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In this series, we will see how three questions for business success are approached and provide some practical tools and techniques for the SME owner to answer them.

Since businesses have been in existence, these questions that have perplexed most of their owners. Before AI, before the internet and even before electricity.

Who is my ideal customer?

What makes my product or service attractive?

How should I be pricing my product or service?

An article in the NZ Herald from June 2024; Big Red, What went wrong for The Warehouse, highlighted the struggles of one of New Zealand’s most famous retail brands, The Warehouse. A senior analyst at investment house Forsyth Barr posed the question, “I don’t know if they [The Warehouse] know what they are and how they fit into the New Zealand retail landscape, or what they are going to compete on”.

Another analyst, Greg Smith of Devon Funds Management, commented, “They need to recalibrate what is the value proposition”. For The Warehouse, which has used bargain prices as it’s core attraction, now has its competitors like Kmart dictating to Warehouse customers what a bargain actually is.

Given The Warehouse is a large, complex business in a highly competitive market, you might believe that it’s relevancy doesn’t apply to SME’s. But it does. No matter what size of business, the principles of success are all the same.

Who are you selling to, why should they buy it and how much will they pay, are the foundations of success for global conglomerates through to food trucks. In fact, these questions are all linked and once you unlock the first two, then the third is much, much easier to answer.

In this series we will take a look at each of the three questions and shed some light on some approaches to get to the answers. This article looks at identifying a value proposition.


What makes my product or service attractive – my Value Proposition?

Borrowing from the world of advertising, Rosser Reeves of US agency Ted Bates was the first to coin the single minded proposition phrase in his book Reality In Advertising back in 1961.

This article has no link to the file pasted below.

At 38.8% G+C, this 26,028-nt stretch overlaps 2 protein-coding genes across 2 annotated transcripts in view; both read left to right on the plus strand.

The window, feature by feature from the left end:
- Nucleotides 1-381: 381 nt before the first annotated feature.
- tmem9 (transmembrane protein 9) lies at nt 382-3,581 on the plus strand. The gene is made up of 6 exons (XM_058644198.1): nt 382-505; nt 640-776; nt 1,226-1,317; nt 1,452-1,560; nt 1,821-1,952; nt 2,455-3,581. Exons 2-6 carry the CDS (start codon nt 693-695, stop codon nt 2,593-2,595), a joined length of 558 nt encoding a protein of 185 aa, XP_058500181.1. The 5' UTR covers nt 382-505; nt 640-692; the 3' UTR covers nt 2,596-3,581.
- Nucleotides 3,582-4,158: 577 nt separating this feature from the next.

He concluded that unless an ad (or any communication) had a core proposition at its heart, then what you are saying is a waste of both the readers and and the advertisers time.

A great value proposition should:

      • Be easy to understand for your target audience, something that resonates with them.
      • Communicate specific results that the target customer will get.
      • Explain how you’re different from an alternative they might be considering.

A good value proposition has to be both relevant and compelling. Click bait is sometimes quite compelling but often not very relevant. Making you click, only to reveal that the compelling nature of the message is completely missing. Don’t be that person.

Good value propositions that find their way into the wider world can stem from:

The product: M&M’s: Melt in your mouth, not in your hands.

Service: Avis: We’re no 2, so we try harder.

Location: Disneyland, The happiest place on earth

Price: Walmart: Save money, live better.

So, how do you go about writing one for yourself?

Answering these questions is a good foundation:

  1. What difficulty do you solve for your audience?
  2. What do you do to solve it?
  3. How does your product or service do it differently from other options out there?

To the extent you can, fight the temptation to break your business down into different product lines or services. Try to think about the big picture — your business as a whole. To write your value proposition, start by aiming to answer all of these questions in a single sentence.

It may be a long sentence, but that’s OK. Then start to reduce the longer sentence down to something short and punchy. A good test is to think of it as if it was the only piece of signage you could have that told people passing in the street what was good about your shop or office. What would it say?

So, it goes to show that if you are struggling to answer the three questions or want to step back from the day to day for a minute to consider these questions – then it’s a good exercise.

If a publicly listed company like The Warehouse is struggling to answer them, then you are not alone and shouldn’t see it as a problem but an opportunity to ensure your business has some of the fundamentals of success covered.


The following content was originally published by BOMA. We have updated some of this article for our readers.